The company founded in 1908 by Marquis Mills Converse in Malden, Mass., has a grand history that has not been duplicated. In 1917 The Converse Rubber Shoe Co. made a rubber-soled shoe with a canvas upper called “Non-Skids.” It was high-performance footwear specifically designed for basketball players.

In 1921, a guy named Charles “Chuck” Taylor joined a Converse-sponsored basketball team called The Converse All Stars. A salesman, Taylor, who claimed to have played for the Original Celtics, conducted clinics across the country and sold sneakers from the trunk of his car.

Taylor, who invented the stitchless basketball and is enshrined in the Naismith Memorial Basketball Hall of Fame in Springfield, Mass., made several suggestions on how to improve the sneaker. By 1931, the shoe had a patch with his name on it.

The Converse Chuck Taylor All Star sneaker quickly became a hit.

Thanks to Taylor’s tireless promotion, basketball became an Olympic sport in 1936. He was a fitness consultant for the U.S. military, and it wasn’t long before The Converse Chuck Taylor All Star became the official sneaker of the armed forces.

The popularity of the Chuck Taylor All Star sneaker really took off when professional and elite athletes began wearing the footwear with success. And when players did extraordinary things in them, such as the late Wilt Chamberlain scoring 100 points or Oscar Robinson averaging a triple double for a season or Bill Russell winning 11 NBA championships, the shoe reached its zenith.

The late Wilt Chamberlain, right, scored 100 points against the New York Knicks on March 2, 1962 in Hershey wearing a pair of Converse Chuck Taylor All Star sneakers. — AP PHOTO FILE

Growing up in Philadelphia, the perfect wardrobe ensemble for many youngsters was a pair of silk and wool pants, a kool kap and a pair of Chuck Taylor All Stars. On the basketball court, the motto was “Don’t get the kind that slip and slide. Get the kind with the star on the side.”

Ricky Tucker, a 1979 Overbrook High School grad who became the first Philadelphia-born and bred basketball player recruited to a Big East school when he went to Providence College, remembers the feeling he had putting on his first pair.

“I was invincible,” said Tucker. “Somebody was going to get into trouble. When I put those on, it gave me such a lift. I felt that I couldn’t be beaten.”

Legendary Gene Banks, the pride and joy of West Philadelphia High School Class of 1977 and Duke University, remembers his first pair of Chucks.

“My first pair of Chuck’s were when I was in junior high school,” said Banks, who went on to play several years in the National Basketball Association. “My dad brought my first pair and I was like a kid at Christmas. It did something to my spirit, as if I was a pro player wearing them.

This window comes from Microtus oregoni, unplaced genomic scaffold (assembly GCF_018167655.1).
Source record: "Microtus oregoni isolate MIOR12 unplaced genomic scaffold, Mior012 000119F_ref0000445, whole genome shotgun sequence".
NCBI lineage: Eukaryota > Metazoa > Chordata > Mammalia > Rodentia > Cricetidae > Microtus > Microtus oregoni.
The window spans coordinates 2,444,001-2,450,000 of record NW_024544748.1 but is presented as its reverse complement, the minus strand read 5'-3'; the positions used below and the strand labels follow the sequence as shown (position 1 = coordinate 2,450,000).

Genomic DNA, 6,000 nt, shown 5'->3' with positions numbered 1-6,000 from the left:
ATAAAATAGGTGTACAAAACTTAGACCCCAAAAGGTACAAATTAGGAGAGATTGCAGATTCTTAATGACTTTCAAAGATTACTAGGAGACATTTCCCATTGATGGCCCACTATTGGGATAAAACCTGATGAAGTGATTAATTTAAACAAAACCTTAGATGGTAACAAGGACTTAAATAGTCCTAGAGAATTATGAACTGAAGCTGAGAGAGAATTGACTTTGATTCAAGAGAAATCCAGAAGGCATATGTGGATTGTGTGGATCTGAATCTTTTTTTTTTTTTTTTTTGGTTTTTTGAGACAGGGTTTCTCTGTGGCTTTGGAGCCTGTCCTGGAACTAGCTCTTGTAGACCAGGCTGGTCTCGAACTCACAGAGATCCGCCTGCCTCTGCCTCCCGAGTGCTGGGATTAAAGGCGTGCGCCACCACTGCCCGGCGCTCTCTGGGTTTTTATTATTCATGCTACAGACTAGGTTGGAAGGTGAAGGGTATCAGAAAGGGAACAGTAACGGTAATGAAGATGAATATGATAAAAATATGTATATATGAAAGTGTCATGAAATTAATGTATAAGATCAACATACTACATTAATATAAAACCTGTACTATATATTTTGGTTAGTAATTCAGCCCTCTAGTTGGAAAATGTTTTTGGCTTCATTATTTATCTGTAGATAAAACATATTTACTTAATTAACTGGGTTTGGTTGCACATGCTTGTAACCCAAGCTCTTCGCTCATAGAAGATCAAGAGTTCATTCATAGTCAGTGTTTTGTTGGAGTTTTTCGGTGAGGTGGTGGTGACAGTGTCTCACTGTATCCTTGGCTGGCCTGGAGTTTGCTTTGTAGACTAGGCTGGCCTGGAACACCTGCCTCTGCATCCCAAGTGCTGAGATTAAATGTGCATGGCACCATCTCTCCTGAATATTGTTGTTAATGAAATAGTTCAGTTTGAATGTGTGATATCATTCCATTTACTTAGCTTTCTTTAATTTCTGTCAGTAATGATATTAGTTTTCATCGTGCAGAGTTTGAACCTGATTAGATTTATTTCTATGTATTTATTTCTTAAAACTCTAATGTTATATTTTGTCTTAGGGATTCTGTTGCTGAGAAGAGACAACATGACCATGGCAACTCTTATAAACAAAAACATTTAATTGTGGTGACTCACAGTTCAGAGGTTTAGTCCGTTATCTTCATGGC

“[There was] not really much support, but who understood that back then, as the shoes of today have much better support. But it was the fact that I had a pair of Chucks. I felt like a player wearing them,” he recalled.

Personally speaking, I never got the chance to enjoy The Converse Chuck Taylor All Star experience that Tucker and Banks did. I’ve had many pairs of Dr. J’s, Nike, Puma, adidas and Pony sneakers over the years. Too many to count. I have never owned a pair of Converse Chuck Taylor All Star sneakers.

The only time I’ve ever worn a pair of Converse Chuck Taylor All Star sneakers was in a shoe store pretending that I was going to purchase them. I always made up some excuse to the salesman like the sneaker didn’t feel right when the truth was I couldn’t afford it.

My parents, who never left me wanting for many things, would not buy me a pair of Chucks. It was price prohibitive for them and that made me the butt of many jokes. I can still remember my peers chanting “Bo-Bos they make your feet feel fine. Bo-Bos they cost a a dollar ninety-nine!”

The popularity of Chucks has changed drastically since then. Nike bought Converse in 2003. Once bragged about being made in the U.S.A, Chucks and other Converse brand footwear are now manufactured in places such as Vietnam, China, Indonesia and India.

The last NBA player to wear a pair of canvas Chuck Taylor All Star sneakers was Wayne “Tree” Rollins back in the 1979-80 season. Rollins wore a pair of modified Chuck Taylors, which had the Circle Star patch removed from the inside ankle. In its place were star chevrons glued to the sides of the canvas.

Michael Ray Richardson has been credited with being the last player to wear leather Converse All Star sneakers in 1982.

Sometimes, I still wonder what it would’ve felt like to play in a pair of Chucks. Could they have made me run my fastest and jump my highest the way I thought my P.F. Flyers did? Could they have pumped me up the way I felt my Reebok pumps did? Perhaps they could have made me feel confident and cool the way my Walt “Clyde” Frazier Puma sneakers did?

I’ll never know. My glory years of being an athlete are gone. But there’s something about that patch with a blue star and the name Chuck Taylor that makes me think of a simpler time.

Happy Birthday!

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